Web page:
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  1. #1
    Join Date
    Apr 2016
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    3

    Question Answered: MS sql 2014 standard version and high availability in virtualization

    Dear All,

    Im new to database and designs. Im looking for few clarifications, appreciate if you can help.

    I have MS SQL 2014 standard edition version installed as virtual machine and it is working fine. We do have a ORacle DB and there is an integration done between ORacle DB and MS SQL, for example MS sql is pulling certain info from oracle database tables and MS sql is pushing some data to certain tables in oracle too.

    Now i would like to implement HA by providing 1 more MS SQL server, my queries are below.

    1. Im using MS SQL 2014 standard edition, what is the level of HA/clustering i can achieve - Active/active or active/passive ?

    2. current MS sql DB server is a virtual machine, can i take a copy of this and copy it on a separate VM to make it work or do i need to install from scratch ?

    3. suppose my IP address for the current SQL db is 192.168.1.10, can i change this IP as VIP and assign another IP's to both VM without much issues ?


    Thanks.
    Binoy

  2. Best Answer
    Posted by MCrowley

    "1) You may set up a 2-node Failover Clustered Instance (FCI) with Standard Edition. This will require a great deal of reading, and bringing up 2 new VMs, with specific storage and network requirements. These two machines will then manage a single IP address for the FCI, which will be an active-passive instance.

    2) You can copy the database to another machine, but that copy will rapidly become stale. You can also try to implement Log Shipping, but this is used more for Disaster Recovery, rather than High availability, as there will be many manual steps involved in getting the second instance to accept database requests.

    3) Maybe, but SQL Server does not act like Oracle's RAC. Load balancing is still not a thing in SQL Server."


  3. #2
    Join Date
    Jan 2003
    Location
    Massachusetts
    Posts
    5,794
    Provided Answers: 11
    1) You may set up a 2-node Failover Clustered Instance (FCI) with Standard Edition. This will require a great deal of reading, and bringing up 2 new VMs, with specific storage and network requirements. These two machines will then manage a single IP address for the FCI, which will be an active-passive instance.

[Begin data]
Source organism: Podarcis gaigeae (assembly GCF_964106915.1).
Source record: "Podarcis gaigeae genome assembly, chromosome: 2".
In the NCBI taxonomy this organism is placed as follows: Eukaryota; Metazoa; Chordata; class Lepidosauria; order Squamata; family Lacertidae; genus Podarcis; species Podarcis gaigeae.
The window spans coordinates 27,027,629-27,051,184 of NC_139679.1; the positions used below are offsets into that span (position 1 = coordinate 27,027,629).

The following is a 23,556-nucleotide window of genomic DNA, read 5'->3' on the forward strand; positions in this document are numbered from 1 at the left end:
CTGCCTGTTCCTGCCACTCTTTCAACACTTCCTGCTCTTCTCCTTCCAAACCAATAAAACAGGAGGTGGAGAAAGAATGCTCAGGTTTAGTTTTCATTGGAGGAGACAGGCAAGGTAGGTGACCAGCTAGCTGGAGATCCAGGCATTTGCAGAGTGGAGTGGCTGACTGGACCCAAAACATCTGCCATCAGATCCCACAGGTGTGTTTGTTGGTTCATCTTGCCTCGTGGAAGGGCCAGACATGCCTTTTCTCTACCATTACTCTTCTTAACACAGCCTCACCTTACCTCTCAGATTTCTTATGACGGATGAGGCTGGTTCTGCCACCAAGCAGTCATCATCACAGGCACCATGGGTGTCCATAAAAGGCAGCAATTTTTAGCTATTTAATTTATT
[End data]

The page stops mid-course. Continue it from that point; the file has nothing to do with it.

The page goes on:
2) You can copy the database to another machine, but that copy will rapidly become stale. You can also try to implement Log Shipping, but this is used more for Disaster Recovery, rather than High availability, as there will be many manual steps involved in getting the second instance to accept database requests.

    3) Maybe, but SQL Server does not act like Oracle's RAC. Load balancing is still not a thing in SQL Server.

  4. #3
    Join Date
    Apr 2016
    Posts
    3
    Thanks for your reply.

    I've been getting different opinions from people and got really confused. some of them said in 2014 standard edition you cant achieve HA active/passive. if i take the copy of the sql db virtual machine and copy it to a different VM, what all changes i have to make in OS level and at database level ( in high level ) and how difficult these processes are.

    NB : database is installed on SAN




    Quote Originally Posted by MCrowley View Post
    1) You may set up a 2-node Failover Clustered Instance (FCI) with Standard Edition. This will require a great deal of reading, and bringing up 2 new VMs, with specific storage and network requirements. These two machines will then manage a single IP address for the FCI, which will be an active-passive instance.

    2) You can copy the database to another machine, but that copy will rapidly become stale. You can also try to implement Log Shipping, but this is used more for Disaster Recovery, rather than High availability, as there will be many manual steps involved in getting the second instance to accept database requests.

    3) Maybe, but SQL Server does not act like Oracle's RAC. Load balancing is still not a thing in SQL Server.

  5. #4
    Join Date
    Apr 2016
    Posts
    3
    If i'm installing FCI, is it fully automated or any manual intervention required to make it happen.

  6. #5
    Join Date
    Jan 2003
    Location
    Massachusetts
    Posts
    5,794
    Provided Answers: 11
    An FCI will automatically fail over in the event of network, OS, Hardware, or an event that halts SQL Server. A failover is in effect a shutdown-restart of the service, so you will still need to plan those for off-hours, even if you can patch the idle node during the day.

    When you questions about what Standard can or can not do, you may want to go to the source

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